The Turkmens are a nation and Turkic ethnic group native to Central Asia, primarily the Turkmen nation state of Turkmenistan and are exist in Iran, too. They speak the Turkmen language, which is classified as a part of the Eastern Oghuz branch of the Turkic languages.
The Turkmen largely survived the Mongol period due to their semi-nomadic lifestyle and became traders along the Caspian, which led to contacts with Eastern Europe.
For centuries the Turkmen lived as nomadic herdsmen. In more recent years, however, many have changed to a “semi-nomadic lifestyle,” living in permanent homes as well as in tents.
Nearly two million Turkmen can be found living along the northern edges of Iran, just south of the Turkmenistan border, in Golestan and Khorasan provinces.
Turkman Sahra located south of the Atrak River, it is a slightly hilly area, sloping gently towards the Caspian Sea. Its climate ranges from moderate in winter to hot and dry in summer, which changes into a humid Mediterranean type around the Caspian Sea.
In Iran lived next Turkmen tribes — Yomut, Goklen, Īgdīr, Saryk, Salar and Teke. Social and cultural differences can be observed due to their historical background and different means of subsistence, despite their great similarities.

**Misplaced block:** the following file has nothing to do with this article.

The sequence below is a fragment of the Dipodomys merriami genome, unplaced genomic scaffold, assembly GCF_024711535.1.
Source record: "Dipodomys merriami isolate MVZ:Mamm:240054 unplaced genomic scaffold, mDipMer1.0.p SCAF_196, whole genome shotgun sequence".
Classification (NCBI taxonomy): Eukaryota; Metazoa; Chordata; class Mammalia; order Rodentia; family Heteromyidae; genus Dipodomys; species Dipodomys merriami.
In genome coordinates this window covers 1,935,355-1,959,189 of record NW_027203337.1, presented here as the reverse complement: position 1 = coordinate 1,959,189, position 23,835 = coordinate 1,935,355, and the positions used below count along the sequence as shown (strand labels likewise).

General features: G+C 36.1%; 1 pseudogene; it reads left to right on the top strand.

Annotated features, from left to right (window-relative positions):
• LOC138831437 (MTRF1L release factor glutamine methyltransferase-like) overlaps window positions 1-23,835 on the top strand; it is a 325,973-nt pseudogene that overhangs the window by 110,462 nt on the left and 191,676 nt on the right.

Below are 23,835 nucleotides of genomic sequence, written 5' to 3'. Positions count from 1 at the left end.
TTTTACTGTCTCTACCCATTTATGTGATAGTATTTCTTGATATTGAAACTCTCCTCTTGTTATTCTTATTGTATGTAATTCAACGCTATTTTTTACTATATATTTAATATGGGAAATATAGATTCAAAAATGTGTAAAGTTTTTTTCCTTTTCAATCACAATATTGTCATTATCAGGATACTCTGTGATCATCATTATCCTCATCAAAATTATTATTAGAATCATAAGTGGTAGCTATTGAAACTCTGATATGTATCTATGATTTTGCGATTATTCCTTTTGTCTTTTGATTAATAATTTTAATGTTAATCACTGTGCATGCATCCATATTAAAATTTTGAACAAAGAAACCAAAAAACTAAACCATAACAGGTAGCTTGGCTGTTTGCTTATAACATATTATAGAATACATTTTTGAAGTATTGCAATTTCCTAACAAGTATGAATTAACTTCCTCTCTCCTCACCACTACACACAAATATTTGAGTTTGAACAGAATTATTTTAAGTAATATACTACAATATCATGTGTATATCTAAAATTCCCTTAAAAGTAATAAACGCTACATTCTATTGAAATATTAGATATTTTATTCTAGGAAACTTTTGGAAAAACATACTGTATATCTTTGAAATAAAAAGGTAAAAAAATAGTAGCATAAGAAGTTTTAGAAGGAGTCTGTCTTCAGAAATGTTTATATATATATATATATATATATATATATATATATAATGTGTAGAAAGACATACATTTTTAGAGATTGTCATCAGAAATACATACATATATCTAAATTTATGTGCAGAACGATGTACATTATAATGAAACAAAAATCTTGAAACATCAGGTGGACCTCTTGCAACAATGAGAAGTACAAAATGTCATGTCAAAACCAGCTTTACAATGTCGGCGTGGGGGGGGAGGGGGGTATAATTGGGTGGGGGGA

Turkmen lifestyle was heavily invested in horsemanship and as a prominent horse culture, Turkmen horse-breeding was an ages old tradition. Many tribal customs still survive among modern Turkmen. Other customs include the consultation of tribal elders, whose advice is often eagerly sought and respected.
The music of the nomadic and rural Turkmen people reflects rich oral traditions, where epics such as Koroglu are usually sung by itinerant bards.
The Kurds or the Kurdish people , are another group of nomad tribes in Iran. They are living in the Middle East.
mostly inhabiting a contiguous area spanning adjacent parts of southeastern Turkey (Northern Kurdistan), northwestern Iran (Eastern Kurdistan), northern Iraq (Southern Kurdistan), and northern Syria (Western Kurdistan).
The number of Kurds living in Southwest Asia is about 30 million. The Kurds are the fourth largest ethnic group in West Asia after the Arabs, Persians, and Turks.